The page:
In his best-selling 2005 book Healthy Aging, Andrew Weil MD sets forth a compelling and ultimately convincing argument concerning the benefits of aging. Using the examples of wine, whiskey, cheese, beef, trees, violins and antiques, Weil argues that some things do in fact get better with age. As you might guess, once he’s discussed those seven items, he widens his argument to include humans.
The flute playing of Jethro Tull founder/leader Ian Anderson could well be Exhibit A for Weil’s thesis. Anderson has been fronting the progressive-folk-rock group since the late 1960s, and in fact only took up the instrument around that time. (His stated reason for choosing the flute is amusing — read about that and much more in my extensive interview with Anderson, here.) Over the years, Anderson’s mastery and control of the flute — in a style heavily influenced by jazz multi-instrumentalist Rashaan Roland Kirk — has only improved.
The new concert video Live at Avo Sessions Basel provides ample proof of this. Backed by the current version of Jethro Tull — one that still includes linchpin Martin Barre on guitar — Anderson puts the flute through its paces. And at age 62 he’s — amazingly — still able to leap about the stage and do his trademark stand-on-one-leg routine. His playing is expressive, imaginative, and often nothing sort of amazing.
Anderson’s voice is, slightly, another matter. Perhaps oddly, for a man whose primary instrument is flute, Anderson often sounds, well, a bit winded when he sings. He doesn’t have trouble hitting the notes, exactly. But when he does hit them he sometimes sounds out of breath.
More troubling, on several tunes Anderson sings out of tune. Let me explain: to my mind there are two kinds of out-of-tune-ness. The first (and most common) is of the “I just plain don’t know how to sing” variety. Examples include the non-Autotune-corrected work of, say, Paula Abdul; and anything by Sid Vicious (though Vicious was arguably endearing due in part to his lack of finesse). The latter is a product of a breakdown in communication between the monitor system and the musician’s ear. In other words, the player or singer can’t hear the music well enough to follow it.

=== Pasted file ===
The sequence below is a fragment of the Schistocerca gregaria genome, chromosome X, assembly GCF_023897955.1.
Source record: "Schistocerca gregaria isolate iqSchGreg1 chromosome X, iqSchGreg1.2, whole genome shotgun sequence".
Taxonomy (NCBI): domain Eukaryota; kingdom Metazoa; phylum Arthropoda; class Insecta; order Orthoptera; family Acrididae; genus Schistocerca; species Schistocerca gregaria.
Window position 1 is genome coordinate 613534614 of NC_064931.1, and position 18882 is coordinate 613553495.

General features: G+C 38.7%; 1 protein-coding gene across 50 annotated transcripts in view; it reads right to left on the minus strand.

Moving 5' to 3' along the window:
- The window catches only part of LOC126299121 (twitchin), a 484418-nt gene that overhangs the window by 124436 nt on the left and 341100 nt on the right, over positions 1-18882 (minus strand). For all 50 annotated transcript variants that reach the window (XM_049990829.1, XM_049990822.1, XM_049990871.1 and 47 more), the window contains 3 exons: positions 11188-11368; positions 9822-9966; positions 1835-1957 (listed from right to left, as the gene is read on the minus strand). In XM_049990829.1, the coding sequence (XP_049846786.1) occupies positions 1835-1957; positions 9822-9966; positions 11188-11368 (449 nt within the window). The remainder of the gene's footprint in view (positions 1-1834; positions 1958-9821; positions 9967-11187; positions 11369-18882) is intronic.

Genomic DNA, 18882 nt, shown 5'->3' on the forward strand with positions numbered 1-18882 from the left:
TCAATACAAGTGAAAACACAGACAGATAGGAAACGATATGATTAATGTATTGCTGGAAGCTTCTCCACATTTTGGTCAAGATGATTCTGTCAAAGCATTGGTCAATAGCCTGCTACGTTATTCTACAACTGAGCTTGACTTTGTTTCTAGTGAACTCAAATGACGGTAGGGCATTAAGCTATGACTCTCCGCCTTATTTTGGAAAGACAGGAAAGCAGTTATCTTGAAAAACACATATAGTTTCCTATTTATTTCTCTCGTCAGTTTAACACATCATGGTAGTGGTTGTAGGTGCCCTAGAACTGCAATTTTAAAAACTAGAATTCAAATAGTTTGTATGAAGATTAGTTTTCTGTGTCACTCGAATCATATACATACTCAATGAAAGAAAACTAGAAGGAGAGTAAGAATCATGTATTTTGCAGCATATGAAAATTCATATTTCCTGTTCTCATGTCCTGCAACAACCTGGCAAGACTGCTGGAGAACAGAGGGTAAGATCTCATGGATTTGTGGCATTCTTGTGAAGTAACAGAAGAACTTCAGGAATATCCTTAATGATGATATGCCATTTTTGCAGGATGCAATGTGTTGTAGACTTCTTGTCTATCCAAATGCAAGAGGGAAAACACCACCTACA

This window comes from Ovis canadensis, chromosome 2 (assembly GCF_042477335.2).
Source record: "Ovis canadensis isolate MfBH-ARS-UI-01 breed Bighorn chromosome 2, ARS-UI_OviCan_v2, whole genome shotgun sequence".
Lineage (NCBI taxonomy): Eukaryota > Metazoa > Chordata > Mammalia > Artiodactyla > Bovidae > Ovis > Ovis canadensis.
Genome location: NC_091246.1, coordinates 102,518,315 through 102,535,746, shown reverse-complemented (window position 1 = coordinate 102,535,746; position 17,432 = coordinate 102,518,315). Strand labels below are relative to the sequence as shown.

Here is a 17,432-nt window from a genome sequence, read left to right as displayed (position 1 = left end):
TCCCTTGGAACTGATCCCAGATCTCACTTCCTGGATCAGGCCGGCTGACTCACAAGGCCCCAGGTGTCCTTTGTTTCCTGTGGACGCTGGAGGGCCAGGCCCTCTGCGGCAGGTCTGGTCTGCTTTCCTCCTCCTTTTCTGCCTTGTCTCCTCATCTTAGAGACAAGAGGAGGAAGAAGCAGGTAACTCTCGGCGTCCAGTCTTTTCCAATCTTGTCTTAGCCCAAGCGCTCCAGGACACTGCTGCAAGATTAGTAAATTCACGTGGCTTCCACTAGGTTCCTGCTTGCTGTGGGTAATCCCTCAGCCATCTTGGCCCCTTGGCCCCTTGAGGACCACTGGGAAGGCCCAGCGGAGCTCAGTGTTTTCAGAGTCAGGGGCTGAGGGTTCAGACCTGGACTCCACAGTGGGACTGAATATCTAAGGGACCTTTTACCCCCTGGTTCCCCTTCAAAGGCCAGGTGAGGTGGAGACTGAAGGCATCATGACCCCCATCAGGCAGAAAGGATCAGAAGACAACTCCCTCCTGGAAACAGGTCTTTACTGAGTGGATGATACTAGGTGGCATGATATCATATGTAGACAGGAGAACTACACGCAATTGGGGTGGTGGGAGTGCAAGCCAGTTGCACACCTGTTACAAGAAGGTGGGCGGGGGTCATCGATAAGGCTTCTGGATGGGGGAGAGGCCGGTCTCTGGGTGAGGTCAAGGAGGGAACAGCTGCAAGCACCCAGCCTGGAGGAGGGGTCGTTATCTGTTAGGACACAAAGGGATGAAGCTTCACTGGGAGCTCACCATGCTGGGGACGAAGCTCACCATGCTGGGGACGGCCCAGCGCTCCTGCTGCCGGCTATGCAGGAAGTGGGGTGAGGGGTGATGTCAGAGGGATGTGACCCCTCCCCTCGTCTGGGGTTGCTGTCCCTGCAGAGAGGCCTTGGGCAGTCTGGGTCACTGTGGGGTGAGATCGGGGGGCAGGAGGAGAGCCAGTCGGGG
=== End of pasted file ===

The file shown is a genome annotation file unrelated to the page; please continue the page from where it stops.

That latter variety of out-of-tune-ness is easily identified by one characteristic: the singer is well in tune with him or herself; all of the notes are in the same key. It’s just that the overall vocal product is a semitone or two sharp or flat relative to the music. And it’s that dissonant variety that many of the songs on Live at Avo Session Basel suffer. Anderson sings well, and in tune, so to speak, but he’s not quite in the same key as the instruments. To a completely untrained ear, the effect might not be noticeable. To a moderately trained listener, it’s distracting and dismaying. This reviewer suspects that to a highly and precisely trained ear, the vocals on this set might approach the realm of unlistenable.
Kudos are due, in a sense, to Anderson and the producers of this DVD for not sweetening the audio to correct for this. What we get is a warts-and-all performance, and in fact the pitch problem does come and go throughout the set’s fifteen numbers. The playing is peerless throughout, serving up copious amounts of (metaphorical) shade and light.
Throughout a set that leans heavily (but not exclusively) on older material, Anderson takes the time between songs to provide narrative context. His comments add considerably to the enjoyment of the set, especially as they’re delivered in his grand and booming oratory (which itself is odd, juxtaposed as it is against the previously mentioned occasional windedness of his singing).
The set is beautifully filmed. On a TV soundstage in Basel Switzerland using minimal but effective colored lighting, the five-piece band is set up on a cleanly organized stage. Anderson switches deftly between flute, miniature guitar, and harmonica (he makes self-deprecating comments as to his harmonica-playing ability; listeners may well argue with his assessment).
Even on a non-HD screen, the picture quality is nothing short of magnificent, and the sound mix is flawless as well. As a modern document of the 21st century variant of this veteran group, Live at Avo Session Basel is recommended with consideration of the caveats mentioned herein.
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